3. Building teacher capacity to work as members of high performing collaborative teams that focus efforts on improved learning for all students.

We have developed a very focused program of Professional Development in our district. One of the components has been a continued focus on the development of a collaborative culture through Professional Learning Communities. Through our transition to common core, we provided training to our PLC leaders and administrators on leading a PLC through these changing times of new standards and new pedagogy. We charged our PLCs with meeting our district's vision of "All students will have the options to demonstrate what they learn and the opportunities to be successful and achieve their dreams." Knowing that moving through the four questions and the ten HLTAs would take time, our district showed its commitment by increasing collaboration time to every week. This was done through a focused effort on ensuring that no instructional time would be lost for students. 

Our professional development plan includes providing training for all members of a PLC, whereas in the past only PLC leaders attended. We have made a concerted effort to allocate funding and prioritize the grade level and department PLC trainings.  We have received positive feedback that staff appreciates learning alongside their peers.  

In addition, we have worked on deepening our PLC practices through the ten High Leverage Team Actions. This work has proven to be timely and effective in rejuvenating our teams and providing specific support to move us along the continuum. Sanger has had the priviledge of working with both Tim Kanold and Sarah Schull which has provided us with the guidance needed to ensure we are successful. We know that having high performing PLCs is an ongoing process and are committed to ensure that this is something we don't take for granted.

Percentage of Students Meeting or Exceeding Standards on California Assessement of Student Performance and Progress - ELA

  2015 2016        
State 44% 49%        
SUSD 44% 47%        
State EL 11% 13%        
SUSD EL 14%

9%

 

 

     

Percentage of Students Meeting or Exceeding Standards on California Assessement of Student Performance and Progress- Math

  2015 2016        
State 33% 37%        
SUSD 35% 37%        
State EL 11% 12%        
SUSD EL 14% 10%        

Graduation Rate

 

2015

2014

2013

State

82.3%

81%

80.4%

Sanger

95.5%

92.2%

96.8%

 

 

 

 

 

Since 2004 to present:

  • Fifteen schools with Gold Ribbon/California Distinguished School awards.  Jefferson Elementary is the only school in the State of California to receive Gold Ribbon honors in all three areas:  Nutrition, Physical Education and Arts.
  • Three National Blue Ribbon Schools.
  • Fifteen schools receiving Title I Academic Achievement Awards
  • Sixteen elementary schools have been named Bonner Character Education Award winners by the Bonner Character Education Foundation.
  • Washington Academic Middle School, Fairmont Elementary, Quail Lake Environmental Charter and Sanger Academy were named as National Middle Schools to Watch by the National Forum to Accelerate Middle-Grade Reform.
  • Six schools have been named as National Healthy Schools by the Alliance for a Healthier Generation
  • Sanger Unified has been awarded five Golden Bell Awards by the California School Boards Association for outstanding educational programs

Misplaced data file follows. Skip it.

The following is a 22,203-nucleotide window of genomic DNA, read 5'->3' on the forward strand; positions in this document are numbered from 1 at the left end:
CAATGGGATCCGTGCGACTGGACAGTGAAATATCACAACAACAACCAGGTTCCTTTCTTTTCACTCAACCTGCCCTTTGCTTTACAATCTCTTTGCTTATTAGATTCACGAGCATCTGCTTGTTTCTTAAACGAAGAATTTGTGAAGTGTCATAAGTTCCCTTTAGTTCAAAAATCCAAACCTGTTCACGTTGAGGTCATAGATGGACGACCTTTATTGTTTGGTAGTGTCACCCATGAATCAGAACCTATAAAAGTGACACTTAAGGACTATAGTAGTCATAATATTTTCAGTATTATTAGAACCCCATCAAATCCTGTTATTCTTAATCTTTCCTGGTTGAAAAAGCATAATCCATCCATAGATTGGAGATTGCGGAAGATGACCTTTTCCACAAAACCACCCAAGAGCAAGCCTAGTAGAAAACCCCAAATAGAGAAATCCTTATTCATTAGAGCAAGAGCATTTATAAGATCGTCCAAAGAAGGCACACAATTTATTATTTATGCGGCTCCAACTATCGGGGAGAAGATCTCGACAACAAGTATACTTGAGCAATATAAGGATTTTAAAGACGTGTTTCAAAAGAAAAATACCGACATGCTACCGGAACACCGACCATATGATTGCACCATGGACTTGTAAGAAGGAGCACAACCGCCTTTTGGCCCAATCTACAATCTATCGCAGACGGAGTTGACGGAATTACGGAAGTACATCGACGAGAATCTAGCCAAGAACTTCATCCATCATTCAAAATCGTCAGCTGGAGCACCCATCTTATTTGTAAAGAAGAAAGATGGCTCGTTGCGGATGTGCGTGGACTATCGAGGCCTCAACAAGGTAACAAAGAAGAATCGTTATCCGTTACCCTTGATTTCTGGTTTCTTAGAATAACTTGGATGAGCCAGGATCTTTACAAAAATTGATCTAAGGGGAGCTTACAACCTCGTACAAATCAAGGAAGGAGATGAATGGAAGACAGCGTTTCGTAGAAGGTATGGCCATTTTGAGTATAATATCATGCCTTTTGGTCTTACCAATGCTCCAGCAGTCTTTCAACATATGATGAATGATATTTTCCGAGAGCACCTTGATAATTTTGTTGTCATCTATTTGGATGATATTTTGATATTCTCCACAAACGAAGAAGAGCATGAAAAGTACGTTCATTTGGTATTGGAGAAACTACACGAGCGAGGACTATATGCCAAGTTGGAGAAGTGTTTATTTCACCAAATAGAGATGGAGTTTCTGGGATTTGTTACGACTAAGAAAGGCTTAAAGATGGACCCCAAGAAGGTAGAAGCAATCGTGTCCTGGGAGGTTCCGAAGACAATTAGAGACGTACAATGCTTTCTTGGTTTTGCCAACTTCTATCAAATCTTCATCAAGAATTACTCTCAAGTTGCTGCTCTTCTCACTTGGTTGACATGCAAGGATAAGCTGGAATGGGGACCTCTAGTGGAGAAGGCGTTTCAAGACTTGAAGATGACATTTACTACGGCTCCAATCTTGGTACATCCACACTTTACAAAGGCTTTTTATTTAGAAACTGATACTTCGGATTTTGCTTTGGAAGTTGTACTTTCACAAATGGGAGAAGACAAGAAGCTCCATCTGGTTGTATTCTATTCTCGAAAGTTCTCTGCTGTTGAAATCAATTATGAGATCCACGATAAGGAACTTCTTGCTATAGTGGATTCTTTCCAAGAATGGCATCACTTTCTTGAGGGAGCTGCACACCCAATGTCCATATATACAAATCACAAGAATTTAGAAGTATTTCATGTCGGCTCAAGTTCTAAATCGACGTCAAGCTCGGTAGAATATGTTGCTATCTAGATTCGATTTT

• Fifteen Schools received California Business for Education Excellence Awards.
  • Sixteen schools received PBIS Champion School awards.

National Blue Ribbon Schools

  • Centerville Elementary
  • John Wash Elementary
  • Sanger Academy Charter School

California State Gold Ribbon/Distinguished Schools

  • Centerville Elementary
  • Del Rey Elementary
  • Fairmont Elementary
  • Jackson Elementary
  • Jefferson Elementary
  • Lone Star Elementary
  • Madison Elementary
  • Quail Lake Environmental Charter School
  • Reagan Elementary
  • Sanger Academy Charter School
  • Sequoia Elementary
  • John Wash Elementary
  • Wilson Elementary
  • Sanger High School
  • Hallmark Charter School

National Schools To Watch

  • Fairmont Elementary
  • Quail Lake Environmental Charter School
  • Sanger Academy Charter School
  • Washington Academic Middle School

California Business for Education Excellence 

  • Centerville Elementary
  • Del Rey Elementary
  • Fairmont Elementary
  • Jackson Elementary
  • Jefferson Elementary
  • Lone Star Elementary
  • Madison Elementary
  • Quail Lake Environmental Charter
  • Reagan Elementary
  • Sanger Academy Charter School
  • Sequoia Elementary
  • John Wash Elementary
  • Sanger High School
  • Wilson Elementary
  • Washington Academic Middle School

National Center for Community of Caring Awards Outstanding Community of Caring District in America

  • Sanger Unified

California Department of Education Title I Academic Achieving School

  • Centerville Elementary
  • Del Rey Elementary
  • Fairmont Elementary
  • Jackson Elementary
  • Jefferson Elementary
  • Lone Star Elementary
  • Madison Elementary
  • Quail Lake Environmental Charter
  • Reagan Elementary
  • Sanger Academy Charter
  • Sequoia Elementary
  • John Wash Elementary
  • Wilson Elementary
  • Washington Academic Middle School
  • Sanger High School

Bonner Center Virtues and Character Recognition Award

  • Centerville Elementary
  • Del Rey Elementary
  • Fairmont Elementary
  • Jackson Elementary
  • Jefferson Elementary
  • Lincoln Elementary
  • Lone Star Elementary
  • Madison Elementary
  • Reagan Elementary
  • Sanger Academy Charter School
  • Sequoia Elementary
  • John Wash Elementary
  • Healthy School Awards
  • Jackson Elementary
  • Jefferson Elementary
  • Lone Star Elementary
  • John Wash Elementary
  • Quail Lake Elementary
  • Wilson Elementary

PBIS Champion Award Schools

  • Centerville Elementary
  • Del Rey Elementary
  • Fairmont Elementary
  • Jackson Elementary
  • Jefferson Elementary
  • Lincoln Elementary
  • Lone Star Elementary
  • Madison Elementary
  • Quail Lake Environmental Charter
  • Reagan Elementary
  • Sanger Academy Charter 
  • Sequoia Elementary
  • John Wash Elementary
  • Wilson Elementary
  • Washington Academic Middle
  • Hallmark Charter 
 
P21 Nationally Recognized School
  • Sanger High School